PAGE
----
A new path will be unveiled in Ucluelet next month.
South side residents have long clamoured for safe passage across a particularly bendy and sidewalkless section of Peninsula Road between Coast Guard Road and He-Tin-Kis.
Ucluelet’s municipal council has responded to these concerns by putting together a $55,000 gravel path project that will separate pedestrians from vehicles.
The Island Coastal Economic Trust has put $18,000 towards the project and $29,000 is being taken from Ucluelet’s Resort Municpality Initiative Coffers, according to the District of Ucluelet’s Facebook page. The path will be two metres wide and 240 metres long and a buffer will run between the new path and the road. It is expected to be ready to walk on in mid-February and the district office is assuring residents that it’s gravel terrain will be paved later this year.
Mayor Dianne St. Jacques told the Westerly News that safety was the key motivator for the path’s installation and that public input was key in pushing it forward.
“It’s been on the books for a while, but definitely the community keeping it in the forefront was a help,” she said. “It’s always easier to do things with community support.”
She said local parents were particularly clear about the need for a path so that local kids walking to and from school would not have to make their way through that section of road, which features hazardous blindspots for drivers.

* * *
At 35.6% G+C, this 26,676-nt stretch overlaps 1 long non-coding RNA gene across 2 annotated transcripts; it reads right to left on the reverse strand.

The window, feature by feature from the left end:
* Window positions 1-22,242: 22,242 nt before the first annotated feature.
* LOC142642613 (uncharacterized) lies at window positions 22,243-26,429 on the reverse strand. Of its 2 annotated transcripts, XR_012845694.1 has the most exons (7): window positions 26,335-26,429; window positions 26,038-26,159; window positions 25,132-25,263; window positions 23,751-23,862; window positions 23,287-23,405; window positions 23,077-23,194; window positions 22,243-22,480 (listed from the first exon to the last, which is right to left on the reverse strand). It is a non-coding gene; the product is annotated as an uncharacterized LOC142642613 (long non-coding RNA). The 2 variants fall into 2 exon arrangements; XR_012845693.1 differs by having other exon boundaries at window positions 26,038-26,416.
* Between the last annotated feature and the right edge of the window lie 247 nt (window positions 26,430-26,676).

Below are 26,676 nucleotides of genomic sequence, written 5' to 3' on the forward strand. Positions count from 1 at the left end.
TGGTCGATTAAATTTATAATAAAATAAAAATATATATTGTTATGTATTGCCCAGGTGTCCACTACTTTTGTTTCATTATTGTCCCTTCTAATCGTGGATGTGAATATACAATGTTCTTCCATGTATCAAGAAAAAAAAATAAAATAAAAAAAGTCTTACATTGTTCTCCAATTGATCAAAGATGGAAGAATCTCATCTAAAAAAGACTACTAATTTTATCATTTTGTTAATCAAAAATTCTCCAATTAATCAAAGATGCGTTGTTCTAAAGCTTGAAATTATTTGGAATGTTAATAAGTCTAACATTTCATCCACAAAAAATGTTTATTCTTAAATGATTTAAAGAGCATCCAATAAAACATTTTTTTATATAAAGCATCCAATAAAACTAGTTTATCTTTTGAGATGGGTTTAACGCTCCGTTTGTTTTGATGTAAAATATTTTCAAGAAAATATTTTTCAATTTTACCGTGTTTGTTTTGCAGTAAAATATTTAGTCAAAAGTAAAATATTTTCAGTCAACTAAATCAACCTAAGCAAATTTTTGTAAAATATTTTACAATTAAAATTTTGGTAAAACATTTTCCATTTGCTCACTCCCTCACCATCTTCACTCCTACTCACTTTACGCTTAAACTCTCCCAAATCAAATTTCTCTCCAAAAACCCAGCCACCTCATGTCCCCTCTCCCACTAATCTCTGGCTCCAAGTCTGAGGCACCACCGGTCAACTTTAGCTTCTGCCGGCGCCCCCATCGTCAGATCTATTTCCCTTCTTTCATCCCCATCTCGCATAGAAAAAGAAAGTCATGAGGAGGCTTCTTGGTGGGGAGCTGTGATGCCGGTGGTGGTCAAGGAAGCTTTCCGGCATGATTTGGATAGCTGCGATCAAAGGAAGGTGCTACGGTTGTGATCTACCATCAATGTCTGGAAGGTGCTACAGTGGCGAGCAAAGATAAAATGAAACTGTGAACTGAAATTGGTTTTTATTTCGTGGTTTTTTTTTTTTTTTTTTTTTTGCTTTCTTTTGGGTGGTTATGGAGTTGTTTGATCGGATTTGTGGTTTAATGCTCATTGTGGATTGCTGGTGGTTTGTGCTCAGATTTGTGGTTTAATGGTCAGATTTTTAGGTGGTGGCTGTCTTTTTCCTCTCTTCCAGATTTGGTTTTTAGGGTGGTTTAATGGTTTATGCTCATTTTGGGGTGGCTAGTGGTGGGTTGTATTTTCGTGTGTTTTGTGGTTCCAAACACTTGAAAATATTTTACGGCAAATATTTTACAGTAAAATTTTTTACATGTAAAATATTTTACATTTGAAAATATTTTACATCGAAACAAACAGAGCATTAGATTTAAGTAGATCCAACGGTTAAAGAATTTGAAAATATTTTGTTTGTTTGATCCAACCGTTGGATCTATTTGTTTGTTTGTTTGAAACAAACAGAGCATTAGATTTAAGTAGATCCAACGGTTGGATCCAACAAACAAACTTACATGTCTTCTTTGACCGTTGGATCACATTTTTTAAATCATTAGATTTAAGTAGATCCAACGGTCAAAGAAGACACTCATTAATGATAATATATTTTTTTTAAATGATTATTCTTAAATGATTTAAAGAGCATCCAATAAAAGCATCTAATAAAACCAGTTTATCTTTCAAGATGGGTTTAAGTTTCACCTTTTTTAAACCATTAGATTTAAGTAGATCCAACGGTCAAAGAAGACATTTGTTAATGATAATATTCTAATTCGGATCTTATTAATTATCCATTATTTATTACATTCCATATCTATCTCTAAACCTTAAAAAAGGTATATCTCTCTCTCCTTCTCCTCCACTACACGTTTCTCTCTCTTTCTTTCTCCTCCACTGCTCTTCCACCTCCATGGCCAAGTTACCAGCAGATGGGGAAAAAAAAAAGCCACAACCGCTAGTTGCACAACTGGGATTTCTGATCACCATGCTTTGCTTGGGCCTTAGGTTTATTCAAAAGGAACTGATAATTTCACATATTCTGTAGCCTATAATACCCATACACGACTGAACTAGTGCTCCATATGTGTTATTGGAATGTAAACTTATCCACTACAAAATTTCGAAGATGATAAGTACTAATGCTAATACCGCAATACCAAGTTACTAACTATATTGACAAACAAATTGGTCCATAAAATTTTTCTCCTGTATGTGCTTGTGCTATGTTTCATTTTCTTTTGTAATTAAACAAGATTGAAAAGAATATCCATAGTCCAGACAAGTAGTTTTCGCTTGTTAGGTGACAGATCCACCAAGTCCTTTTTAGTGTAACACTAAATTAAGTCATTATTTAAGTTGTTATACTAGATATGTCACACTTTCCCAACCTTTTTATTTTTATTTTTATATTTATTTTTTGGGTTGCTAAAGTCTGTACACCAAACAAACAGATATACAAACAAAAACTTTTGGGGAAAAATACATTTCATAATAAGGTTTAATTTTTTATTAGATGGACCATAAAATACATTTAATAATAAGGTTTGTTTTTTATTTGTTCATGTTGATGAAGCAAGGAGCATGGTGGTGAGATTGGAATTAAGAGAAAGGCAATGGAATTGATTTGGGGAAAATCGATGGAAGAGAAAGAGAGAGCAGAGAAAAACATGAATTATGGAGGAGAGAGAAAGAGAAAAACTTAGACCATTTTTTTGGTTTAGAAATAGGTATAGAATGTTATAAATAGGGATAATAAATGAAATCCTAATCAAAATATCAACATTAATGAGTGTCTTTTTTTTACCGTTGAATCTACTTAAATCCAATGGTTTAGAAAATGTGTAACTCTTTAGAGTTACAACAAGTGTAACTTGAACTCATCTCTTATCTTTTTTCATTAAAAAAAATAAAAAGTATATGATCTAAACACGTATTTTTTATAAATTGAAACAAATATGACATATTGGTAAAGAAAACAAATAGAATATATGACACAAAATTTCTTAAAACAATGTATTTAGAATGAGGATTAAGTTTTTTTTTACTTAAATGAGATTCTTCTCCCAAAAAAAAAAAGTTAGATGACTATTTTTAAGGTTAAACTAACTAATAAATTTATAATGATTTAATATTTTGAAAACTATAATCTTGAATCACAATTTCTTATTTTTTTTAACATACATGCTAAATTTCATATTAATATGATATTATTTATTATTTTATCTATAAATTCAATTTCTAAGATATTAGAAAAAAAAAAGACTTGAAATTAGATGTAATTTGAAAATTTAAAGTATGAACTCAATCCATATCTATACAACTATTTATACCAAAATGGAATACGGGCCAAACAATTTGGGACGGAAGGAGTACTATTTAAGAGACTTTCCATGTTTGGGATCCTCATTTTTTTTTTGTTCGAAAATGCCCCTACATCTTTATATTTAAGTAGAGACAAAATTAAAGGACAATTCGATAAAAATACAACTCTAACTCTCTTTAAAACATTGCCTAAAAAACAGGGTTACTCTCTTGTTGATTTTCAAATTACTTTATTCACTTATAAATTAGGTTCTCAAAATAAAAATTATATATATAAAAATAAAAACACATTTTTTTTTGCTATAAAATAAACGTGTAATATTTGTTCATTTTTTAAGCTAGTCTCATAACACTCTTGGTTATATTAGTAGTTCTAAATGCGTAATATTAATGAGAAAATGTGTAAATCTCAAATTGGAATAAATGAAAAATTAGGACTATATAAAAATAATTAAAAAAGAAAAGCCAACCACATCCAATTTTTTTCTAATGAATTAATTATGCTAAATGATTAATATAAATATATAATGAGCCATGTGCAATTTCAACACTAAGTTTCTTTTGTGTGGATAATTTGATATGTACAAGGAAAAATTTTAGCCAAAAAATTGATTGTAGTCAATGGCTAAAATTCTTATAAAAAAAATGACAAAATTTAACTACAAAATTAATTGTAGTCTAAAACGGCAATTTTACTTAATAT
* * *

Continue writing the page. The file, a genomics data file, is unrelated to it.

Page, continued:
“Community safety and the safety of our kids is definitely a number one priority,” she said. “It doesn’t take a rocket scientist to see that that road is pretty hazardous to walk, or ride a bike, on…That is just such a hazardous area and with so many visitors going down to the wild pacific trail, it needed to be done.”
She added it is important for council to be receptive to the community’s feedback and she encourages locals to voice their concerns and ideas.
“We are the community. We are part of the community. We are elected by the community to make decisions on the community’s behalf…We gather all the information we can and then make the best decisions we can,” she said. “The important piece of it all, is getting input from the people who live in our community because that’s what we’re there for. That’s why we do what we do.”